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Fin whale

Fin whales return to old feeding grounds in Southern Ocean

An exciting discovery by researchers in the waters around Antarctica suggest that fin whales are...
Majestic fin whales

Icelandic whalers kill first fin whales in four years

As feared, whale hunters in Iceland have slaughtered at least two fin whales, the first...
Humpback whale underwater

Humpback whale rescued from shark net in Australia

A humpback whale and her calf have managed to escape after becoming entangled in a...
Humpback whales in Alaska

Pumps and conveyor belts. How could more whales help save us?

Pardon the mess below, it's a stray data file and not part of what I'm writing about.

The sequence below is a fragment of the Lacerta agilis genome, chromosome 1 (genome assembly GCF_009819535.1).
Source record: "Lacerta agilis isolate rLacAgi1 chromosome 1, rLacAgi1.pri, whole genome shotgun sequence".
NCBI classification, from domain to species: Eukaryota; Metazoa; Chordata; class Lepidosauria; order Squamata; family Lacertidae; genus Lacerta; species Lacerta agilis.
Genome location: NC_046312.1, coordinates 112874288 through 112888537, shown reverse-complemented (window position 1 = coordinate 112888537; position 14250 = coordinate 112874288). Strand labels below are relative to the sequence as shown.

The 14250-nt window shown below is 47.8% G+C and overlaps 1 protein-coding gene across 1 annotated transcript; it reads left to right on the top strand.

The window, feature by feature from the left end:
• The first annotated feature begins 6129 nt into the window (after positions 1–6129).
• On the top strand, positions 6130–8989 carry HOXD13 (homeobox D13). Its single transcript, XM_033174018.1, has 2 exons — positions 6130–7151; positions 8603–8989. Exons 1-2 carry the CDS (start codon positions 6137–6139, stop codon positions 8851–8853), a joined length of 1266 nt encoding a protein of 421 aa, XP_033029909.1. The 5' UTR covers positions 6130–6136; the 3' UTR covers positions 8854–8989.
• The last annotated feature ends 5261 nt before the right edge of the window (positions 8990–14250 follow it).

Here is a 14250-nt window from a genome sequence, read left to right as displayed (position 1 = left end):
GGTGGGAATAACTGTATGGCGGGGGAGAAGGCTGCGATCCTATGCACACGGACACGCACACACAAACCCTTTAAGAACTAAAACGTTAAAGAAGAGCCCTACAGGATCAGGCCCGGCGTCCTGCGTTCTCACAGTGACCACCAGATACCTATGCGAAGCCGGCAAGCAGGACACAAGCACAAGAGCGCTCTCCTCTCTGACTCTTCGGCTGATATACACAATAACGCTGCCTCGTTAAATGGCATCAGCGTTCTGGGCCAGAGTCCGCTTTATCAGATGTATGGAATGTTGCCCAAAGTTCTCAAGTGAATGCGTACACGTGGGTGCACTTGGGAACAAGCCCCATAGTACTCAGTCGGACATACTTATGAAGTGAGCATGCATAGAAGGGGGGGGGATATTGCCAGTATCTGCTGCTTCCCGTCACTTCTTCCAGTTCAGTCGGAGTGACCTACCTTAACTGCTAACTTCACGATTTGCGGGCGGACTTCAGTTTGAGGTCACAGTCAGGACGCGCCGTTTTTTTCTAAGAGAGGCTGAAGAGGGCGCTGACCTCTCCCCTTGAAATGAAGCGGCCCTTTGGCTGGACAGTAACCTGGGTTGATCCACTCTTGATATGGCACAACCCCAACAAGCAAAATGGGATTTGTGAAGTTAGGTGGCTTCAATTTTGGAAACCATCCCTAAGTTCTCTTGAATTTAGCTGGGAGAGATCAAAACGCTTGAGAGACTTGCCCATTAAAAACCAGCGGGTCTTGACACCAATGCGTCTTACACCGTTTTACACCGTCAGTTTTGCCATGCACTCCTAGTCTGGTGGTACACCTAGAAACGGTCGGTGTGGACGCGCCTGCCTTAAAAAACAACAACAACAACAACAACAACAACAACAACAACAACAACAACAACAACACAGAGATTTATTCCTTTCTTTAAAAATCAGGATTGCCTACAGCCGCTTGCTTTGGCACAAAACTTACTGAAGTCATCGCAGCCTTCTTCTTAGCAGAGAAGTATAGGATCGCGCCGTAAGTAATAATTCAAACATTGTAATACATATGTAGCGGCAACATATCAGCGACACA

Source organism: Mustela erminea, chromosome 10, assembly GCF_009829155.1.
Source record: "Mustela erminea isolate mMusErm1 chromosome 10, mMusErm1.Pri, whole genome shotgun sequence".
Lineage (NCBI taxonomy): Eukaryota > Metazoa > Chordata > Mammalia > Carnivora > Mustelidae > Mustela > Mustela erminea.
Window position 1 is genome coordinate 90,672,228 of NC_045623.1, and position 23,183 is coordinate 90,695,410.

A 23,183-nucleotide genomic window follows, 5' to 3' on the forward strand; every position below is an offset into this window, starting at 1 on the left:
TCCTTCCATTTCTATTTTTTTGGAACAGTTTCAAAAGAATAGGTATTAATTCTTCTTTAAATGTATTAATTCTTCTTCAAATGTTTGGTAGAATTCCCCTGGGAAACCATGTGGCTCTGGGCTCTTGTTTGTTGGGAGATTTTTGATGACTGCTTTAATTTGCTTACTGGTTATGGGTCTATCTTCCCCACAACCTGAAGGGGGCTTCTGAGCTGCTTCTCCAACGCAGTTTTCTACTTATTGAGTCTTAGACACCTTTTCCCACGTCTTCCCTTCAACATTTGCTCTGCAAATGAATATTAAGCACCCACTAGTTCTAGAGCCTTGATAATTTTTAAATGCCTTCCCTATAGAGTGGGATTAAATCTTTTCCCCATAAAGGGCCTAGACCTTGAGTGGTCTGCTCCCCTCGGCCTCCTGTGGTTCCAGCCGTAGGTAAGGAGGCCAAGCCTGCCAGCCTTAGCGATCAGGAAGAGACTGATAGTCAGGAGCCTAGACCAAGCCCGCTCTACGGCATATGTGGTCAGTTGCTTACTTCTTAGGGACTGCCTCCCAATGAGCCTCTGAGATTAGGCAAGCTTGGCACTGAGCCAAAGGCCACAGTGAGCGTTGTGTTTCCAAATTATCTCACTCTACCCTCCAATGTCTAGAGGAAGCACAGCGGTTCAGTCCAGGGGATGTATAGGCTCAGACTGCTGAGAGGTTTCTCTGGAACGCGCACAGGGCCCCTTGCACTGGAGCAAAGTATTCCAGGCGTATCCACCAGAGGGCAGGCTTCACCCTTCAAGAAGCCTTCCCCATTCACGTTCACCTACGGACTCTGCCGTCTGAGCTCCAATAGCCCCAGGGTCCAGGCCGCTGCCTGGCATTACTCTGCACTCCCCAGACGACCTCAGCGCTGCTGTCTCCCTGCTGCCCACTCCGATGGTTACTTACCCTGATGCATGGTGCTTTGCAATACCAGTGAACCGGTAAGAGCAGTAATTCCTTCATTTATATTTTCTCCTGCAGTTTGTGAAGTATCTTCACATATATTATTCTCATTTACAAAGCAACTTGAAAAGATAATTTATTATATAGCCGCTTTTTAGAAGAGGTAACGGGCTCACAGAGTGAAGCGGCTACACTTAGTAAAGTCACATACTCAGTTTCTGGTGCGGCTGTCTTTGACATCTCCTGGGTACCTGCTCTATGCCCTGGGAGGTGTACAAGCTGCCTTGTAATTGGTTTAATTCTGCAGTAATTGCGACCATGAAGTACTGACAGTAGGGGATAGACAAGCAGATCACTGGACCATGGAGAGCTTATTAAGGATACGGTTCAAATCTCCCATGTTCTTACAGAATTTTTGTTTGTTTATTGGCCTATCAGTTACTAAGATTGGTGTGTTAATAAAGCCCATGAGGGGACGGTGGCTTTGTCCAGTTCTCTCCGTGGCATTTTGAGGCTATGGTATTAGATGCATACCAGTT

We are excited to announce backing for two ground-breaking research projects to assess the little...

The world’s rarest species of whale has been seen and photographed.  

140 years after it was first identified from a jaw bone, two spade-toothed beaked whales were found stranded on a beach in New Zealand in December 2010. But, the whales, which can grow to more than 5 metres (16 feet) long, were initially mistaken for Gray’s beaked whales and buried.

DNA samples were taken from the mother and calf which later revealed their true identity and the remains were dug up. It is thought to be the first time this species has ever been seen as a complete specimen.

Little is known about this species and it is not clear why the whales swam on to the beach.